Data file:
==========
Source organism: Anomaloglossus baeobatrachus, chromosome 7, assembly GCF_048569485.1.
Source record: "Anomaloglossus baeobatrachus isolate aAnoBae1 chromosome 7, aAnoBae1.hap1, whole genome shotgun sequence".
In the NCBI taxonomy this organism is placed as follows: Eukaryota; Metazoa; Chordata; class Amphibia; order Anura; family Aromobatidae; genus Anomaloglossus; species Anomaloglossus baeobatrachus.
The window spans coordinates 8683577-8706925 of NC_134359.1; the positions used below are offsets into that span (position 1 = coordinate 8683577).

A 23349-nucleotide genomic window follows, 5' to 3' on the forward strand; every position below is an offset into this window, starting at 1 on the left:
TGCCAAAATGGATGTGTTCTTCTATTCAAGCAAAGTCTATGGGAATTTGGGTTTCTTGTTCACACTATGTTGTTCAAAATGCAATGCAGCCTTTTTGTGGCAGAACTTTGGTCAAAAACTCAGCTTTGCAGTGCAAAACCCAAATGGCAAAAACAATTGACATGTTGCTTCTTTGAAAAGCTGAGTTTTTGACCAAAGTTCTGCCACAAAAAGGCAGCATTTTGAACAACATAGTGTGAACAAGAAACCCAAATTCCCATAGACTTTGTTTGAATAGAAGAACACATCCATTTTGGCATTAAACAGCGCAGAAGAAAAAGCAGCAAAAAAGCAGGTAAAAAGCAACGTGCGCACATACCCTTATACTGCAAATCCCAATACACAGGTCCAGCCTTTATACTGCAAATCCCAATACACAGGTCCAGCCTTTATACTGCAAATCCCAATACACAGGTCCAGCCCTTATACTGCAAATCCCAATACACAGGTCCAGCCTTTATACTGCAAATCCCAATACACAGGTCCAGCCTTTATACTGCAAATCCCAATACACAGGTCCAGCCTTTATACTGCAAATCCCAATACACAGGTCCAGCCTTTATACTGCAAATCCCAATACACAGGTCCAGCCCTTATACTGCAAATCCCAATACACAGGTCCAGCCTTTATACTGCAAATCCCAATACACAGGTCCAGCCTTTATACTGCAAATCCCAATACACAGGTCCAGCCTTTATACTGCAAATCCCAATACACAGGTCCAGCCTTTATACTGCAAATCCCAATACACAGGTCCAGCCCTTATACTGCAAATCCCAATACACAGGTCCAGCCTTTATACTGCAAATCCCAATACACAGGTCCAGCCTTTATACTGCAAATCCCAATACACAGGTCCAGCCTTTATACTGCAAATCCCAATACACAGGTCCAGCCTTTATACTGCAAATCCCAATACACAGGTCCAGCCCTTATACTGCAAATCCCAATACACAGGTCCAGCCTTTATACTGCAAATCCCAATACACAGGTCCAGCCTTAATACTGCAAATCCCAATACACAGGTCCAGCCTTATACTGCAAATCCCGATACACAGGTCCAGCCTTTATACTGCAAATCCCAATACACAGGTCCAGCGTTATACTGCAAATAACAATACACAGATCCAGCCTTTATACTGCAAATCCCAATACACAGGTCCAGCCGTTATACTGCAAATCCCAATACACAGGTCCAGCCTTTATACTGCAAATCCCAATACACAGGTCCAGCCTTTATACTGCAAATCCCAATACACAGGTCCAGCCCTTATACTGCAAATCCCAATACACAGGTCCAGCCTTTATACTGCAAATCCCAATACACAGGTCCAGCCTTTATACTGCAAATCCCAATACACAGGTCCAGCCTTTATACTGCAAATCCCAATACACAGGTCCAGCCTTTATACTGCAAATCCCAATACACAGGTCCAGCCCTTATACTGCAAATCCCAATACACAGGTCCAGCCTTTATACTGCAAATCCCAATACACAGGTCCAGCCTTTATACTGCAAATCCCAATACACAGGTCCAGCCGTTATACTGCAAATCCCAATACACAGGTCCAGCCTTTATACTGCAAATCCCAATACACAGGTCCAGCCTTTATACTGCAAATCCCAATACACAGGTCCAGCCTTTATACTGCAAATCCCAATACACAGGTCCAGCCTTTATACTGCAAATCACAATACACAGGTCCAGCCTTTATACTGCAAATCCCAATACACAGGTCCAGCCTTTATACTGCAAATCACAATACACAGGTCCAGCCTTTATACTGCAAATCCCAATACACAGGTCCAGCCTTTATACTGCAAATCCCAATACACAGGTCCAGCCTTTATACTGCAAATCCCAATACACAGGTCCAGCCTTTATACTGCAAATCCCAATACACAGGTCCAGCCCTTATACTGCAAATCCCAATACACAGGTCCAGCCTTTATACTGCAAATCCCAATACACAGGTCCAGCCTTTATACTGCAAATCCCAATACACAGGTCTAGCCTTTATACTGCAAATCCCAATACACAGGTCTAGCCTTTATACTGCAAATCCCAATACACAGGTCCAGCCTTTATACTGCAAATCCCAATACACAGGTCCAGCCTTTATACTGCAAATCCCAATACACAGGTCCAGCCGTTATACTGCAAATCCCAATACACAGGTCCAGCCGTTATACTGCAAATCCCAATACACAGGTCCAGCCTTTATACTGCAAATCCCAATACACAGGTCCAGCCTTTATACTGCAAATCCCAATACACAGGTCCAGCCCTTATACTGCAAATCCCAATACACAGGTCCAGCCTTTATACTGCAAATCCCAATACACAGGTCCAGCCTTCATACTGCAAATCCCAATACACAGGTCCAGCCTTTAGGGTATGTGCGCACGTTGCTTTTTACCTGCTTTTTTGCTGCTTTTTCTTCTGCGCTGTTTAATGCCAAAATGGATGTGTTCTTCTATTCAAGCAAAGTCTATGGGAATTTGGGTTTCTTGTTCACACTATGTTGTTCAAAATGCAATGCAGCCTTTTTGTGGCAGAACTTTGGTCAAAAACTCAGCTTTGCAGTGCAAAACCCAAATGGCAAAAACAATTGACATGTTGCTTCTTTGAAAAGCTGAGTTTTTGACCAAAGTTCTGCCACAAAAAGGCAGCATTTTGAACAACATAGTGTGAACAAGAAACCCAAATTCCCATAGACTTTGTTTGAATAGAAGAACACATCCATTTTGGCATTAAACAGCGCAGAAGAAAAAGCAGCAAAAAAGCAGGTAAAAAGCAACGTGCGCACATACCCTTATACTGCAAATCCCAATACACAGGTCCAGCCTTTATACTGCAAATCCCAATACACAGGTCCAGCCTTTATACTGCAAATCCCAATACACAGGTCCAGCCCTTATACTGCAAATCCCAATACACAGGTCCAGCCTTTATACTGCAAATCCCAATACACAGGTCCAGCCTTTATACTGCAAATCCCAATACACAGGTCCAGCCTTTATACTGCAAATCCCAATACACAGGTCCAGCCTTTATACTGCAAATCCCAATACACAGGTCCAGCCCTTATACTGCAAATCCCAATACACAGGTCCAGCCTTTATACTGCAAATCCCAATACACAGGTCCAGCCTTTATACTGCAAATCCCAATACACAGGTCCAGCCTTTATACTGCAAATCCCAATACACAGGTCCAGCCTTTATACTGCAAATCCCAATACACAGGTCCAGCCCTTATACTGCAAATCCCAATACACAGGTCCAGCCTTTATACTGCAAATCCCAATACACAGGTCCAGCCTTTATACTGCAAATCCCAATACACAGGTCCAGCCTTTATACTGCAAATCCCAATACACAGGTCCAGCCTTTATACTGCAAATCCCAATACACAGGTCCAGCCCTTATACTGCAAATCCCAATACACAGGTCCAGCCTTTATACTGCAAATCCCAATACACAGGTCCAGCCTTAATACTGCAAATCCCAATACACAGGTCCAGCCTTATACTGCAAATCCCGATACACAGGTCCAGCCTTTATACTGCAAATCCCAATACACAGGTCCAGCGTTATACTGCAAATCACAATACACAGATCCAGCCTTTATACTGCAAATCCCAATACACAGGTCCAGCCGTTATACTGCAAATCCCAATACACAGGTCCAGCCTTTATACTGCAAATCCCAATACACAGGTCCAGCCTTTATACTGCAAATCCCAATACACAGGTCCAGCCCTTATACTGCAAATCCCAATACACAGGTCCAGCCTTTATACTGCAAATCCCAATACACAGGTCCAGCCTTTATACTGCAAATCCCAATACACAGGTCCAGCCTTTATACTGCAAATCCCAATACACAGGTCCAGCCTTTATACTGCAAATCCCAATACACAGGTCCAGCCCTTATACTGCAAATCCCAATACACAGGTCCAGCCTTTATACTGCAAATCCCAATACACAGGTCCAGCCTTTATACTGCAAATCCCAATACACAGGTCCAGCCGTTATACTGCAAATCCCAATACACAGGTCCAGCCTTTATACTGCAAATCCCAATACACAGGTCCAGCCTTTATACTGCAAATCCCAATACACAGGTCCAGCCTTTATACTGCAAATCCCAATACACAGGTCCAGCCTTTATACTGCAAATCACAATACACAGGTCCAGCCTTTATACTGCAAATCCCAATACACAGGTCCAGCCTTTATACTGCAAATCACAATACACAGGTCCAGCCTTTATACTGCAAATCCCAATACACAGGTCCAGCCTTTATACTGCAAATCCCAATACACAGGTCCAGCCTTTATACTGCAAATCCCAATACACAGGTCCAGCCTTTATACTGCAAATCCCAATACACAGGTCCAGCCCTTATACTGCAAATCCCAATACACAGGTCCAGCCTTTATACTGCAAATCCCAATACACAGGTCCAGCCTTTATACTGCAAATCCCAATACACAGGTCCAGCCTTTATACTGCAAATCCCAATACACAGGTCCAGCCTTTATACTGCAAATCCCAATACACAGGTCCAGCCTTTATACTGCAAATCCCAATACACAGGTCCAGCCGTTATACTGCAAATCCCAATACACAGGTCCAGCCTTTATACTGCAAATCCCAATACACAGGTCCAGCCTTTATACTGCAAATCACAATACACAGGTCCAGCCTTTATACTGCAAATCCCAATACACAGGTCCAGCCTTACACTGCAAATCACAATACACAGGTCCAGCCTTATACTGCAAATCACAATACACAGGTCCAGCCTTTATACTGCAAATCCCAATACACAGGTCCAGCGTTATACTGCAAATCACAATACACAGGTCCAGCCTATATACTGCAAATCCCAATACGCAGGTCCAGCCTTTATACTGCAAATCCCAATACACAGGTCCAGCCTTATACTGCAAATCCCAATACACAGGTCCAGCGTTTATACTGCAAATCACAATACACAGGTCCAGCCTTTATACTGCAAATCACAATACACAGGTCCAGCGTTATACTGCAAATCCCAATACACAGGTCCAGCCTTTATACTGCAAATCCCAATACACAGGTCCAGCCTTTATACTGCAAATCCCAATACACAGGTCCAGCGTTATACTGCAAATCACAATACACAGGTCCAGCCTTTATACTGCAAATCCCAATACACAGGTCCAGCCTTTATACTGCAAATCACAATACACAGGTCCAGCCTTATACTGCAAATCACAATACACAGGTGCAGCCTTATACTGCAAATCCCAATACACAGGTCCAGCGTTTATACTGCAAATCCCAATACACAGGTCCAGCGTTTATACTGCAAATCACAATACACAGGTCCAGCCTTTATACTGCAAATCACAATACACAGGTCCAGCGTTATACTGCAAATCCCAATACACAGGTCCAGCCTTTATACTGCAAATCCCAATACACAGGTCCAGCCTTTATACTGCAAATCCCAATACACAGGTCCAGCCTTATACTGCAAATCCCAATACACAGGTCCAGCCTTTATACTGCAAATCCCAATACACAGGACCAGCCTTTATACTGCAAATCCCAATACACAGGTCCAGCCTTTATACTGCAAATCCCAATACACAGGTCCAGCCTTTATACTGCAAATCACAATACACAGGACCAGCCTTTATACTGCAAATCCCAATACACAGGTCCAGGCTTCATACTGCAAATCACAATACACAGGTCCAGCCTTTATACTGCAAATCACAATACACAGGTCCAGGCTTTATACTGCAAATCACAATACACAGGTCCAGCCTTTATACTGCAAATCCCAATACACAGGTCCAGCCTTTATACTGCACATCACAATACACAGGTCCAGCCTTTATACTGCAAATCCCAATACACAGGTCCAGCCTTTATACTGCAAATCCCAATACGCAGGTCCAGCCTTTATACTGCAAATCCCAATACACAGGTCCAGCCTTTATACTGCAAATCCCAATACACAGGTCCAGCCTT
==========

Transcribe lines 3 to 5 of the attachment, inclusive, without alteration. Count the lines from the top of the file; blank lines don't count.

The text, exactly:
In the NCBI taxonomy this organism is placed as follows: Eukaryota; Metazoa; Chordata; class Amphibia; order Anura; family Aromobatidae; genus Anomaloglossus; species Anomaloglossus baeobatrachus.
The window spans coordinates 8683577-8706925 of NC_134359.1; the positions used below are offsets into that span (position 1 = coordinate 8683577).

A 23349-nucleotide genomic window follows, 5' to 3' on the forward strand; every position below is an offset into this window, starting at 1 on the left: